NPR union employees ramp up campaign as contract deadline nears

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NPR employees represented by the SAG-AFTRA union and network management are closing in on a deadline Friday to agree on a new contract.

As the deadline neared, NPR’s union employees went public with details about negotiations. The We Make NPR website features a contact countdown clock and a letter to NPR CEO Jarl Mohn signed by 35 employees. In the letter, they say their previous contract “ensured proper working conditions, collaboration and collegiality, and an atmosphere of mutual respect” and that they’ve been “shocked” by efforts by negotiators for NPR management “to in effect rip it up.”

“We’ve been delighted by your focus on promoting NPR’s brand, on expanding the audience, on delivering great journalism, and improving relations with member stations,” the letter says. “But if your managers succeed at gutting the SAG-AFTRA contract, as they appear to be trying to do, they will do long-lasting and perhaps permanent damage to the culture that has made NPR, well, NPR. Everybody will lose — most of all our journalism and the public. We are writing to you directly, Jarl, hoping that you will intervene. We need to save the soul of NPR.”

The union employees are now covered by a “rolling agreement” that took effect after the previous contact, which was signed in 2015, expired June 30, according to Becky Sullivan, a member of the employees’ negotiating team and an associate producer for All Things Considered. The temporary agreement expires Friday at midnight.

SAG-AFTRA represents about 435 employees at NPR. It encompasses most newsroom jobs, including producers and on-air talent as well as digital positions, operations and librarians, according to Sullivan.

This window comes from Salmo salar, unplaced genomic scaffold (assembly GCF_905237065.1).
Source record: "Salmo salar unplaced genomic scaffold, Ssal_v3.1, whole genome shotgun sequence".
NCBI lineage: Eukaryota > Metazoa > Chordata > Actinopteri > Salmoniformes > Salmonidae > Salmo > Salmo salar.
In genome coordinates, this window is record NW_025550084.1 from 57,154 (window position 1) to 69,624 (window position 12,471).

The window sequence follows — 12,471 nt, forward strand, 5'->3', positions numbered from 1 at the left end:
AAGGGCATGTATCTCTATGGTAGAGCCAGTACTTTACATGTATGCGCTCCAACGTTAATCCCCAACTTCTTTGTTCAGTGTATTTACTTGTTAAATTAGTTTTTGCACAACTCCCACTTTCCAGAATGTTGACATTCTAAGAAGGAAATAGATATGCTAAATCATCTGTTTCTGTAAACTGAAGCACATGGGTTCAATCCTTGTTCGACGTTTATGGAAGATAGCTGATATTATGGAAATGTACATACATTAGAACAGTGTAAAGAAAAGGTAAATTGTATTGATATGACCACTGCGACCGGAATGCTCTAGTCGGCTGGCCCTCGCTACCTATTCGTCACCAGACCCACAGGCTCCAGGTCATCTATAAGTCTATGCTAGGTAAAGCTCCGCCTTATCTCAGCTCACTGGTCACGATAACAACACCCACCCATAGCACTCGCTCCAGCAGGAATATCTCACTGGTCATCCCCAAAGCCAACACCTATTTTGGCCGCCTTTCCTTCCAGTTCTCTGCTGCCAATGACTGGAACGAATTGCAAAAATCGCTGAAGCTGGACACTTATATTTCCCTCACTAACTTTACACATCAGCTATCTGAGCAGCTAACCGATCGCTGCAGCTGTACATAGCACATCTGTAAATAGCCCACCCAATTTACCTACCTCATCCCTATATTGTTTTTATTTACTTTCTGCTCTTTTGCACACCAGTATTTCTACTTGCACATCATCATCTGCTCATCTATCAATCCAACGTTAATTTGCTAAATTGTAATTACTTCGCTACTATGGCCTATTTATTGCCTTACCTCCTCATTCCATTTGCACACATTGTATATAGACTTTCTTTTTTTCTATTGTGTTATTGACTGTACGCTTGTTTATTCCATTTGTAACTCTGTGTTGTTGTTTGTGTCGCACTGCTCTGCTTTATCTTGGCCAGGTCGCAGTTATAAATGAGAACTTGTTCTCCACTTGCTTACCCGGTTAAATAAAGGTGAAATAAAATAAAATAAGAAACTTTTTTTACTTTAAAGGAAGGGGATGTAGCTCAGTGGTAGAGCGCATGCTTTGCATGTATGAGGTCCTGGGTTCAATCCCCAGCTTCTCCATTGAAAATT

Negotiations between SAG-AFTRA and NPR management have often been “relatively collegial” and concluded before deadline, according to Sullivan. But this time, “the company came out firing on all cylinders, basically trying to get a complete reset,” she said. “They came to us on day 1 with a completely rewritten contract where they’d gone through every sentence and made changes.”

“It’s never been this bad,” said Howard Berkes, a correspondent for NPR’s investigations unit who has participated in union negotiations and representation at the network for 36 years.

“This is an attempt to gut the SAG-AFTRA contract provisions and protections that have made NPR a decent place to work, and that paved the way for the success SAG-AFTRA journalists brought to NPR: 1200+ journalism awards; record audiences; double digit growth on every platform; and a budget surplus,” he said. “Instead of being recognized for that success, or minimally rewarded, we’re punched in the face with a contract proposal that devalues our work. I’ve never seen my colleagues so angry, so disappointed, so disheartened and so dispirited.”

“NPR and SAG-AFTRA are having productive discussions with the assistance of a federal mediator and continue to work toward a mutually satisfactory agreement that meets the needs of NPR’s employees and our operations,” NPR spokesperson Isabel Lara told Current. “Our goal is to make this organization economically sustainable for the long-term — and, importantly, enable NPR to invest more resources in expanding audiences, innovating its multi-platform journalism, and adding newsroom staff to meet that growth and support current staff.”

Among its desired changes, NPR management aims to reduce minimum starting salaries, according to Sullivan and SAG-AFTRA. In a few years, Sullivan said, “half the newsroom will be getting paid way more than the other half to do the same work.”

Salaries are also currently tied to positions, but under its proposed contract, management “wants to change that to a culture of negotiation,” according to Sullivan.

Management and union employees met with a federal mediator for the first time ever for a contract negotiation at NPR, Sullivan said. “Management still refused to budge on just about everything,” she said.

“They introduced language that would allow non-union NPR employees and people who don’t even work at NPR to do our work,” Sullivan said, citing “flexibility.” For example, the network wants more freedom to make production arrangements with non-union producers outside of NPR, she said.

Union members also started a petition on asking signers to “help to tell the management of NPR that they should value the people who make NPR.” The petition has more than 5,000 signatures. And they’ve taken to social media throughout negotiations, using the hashtag #WeMakeNPR.

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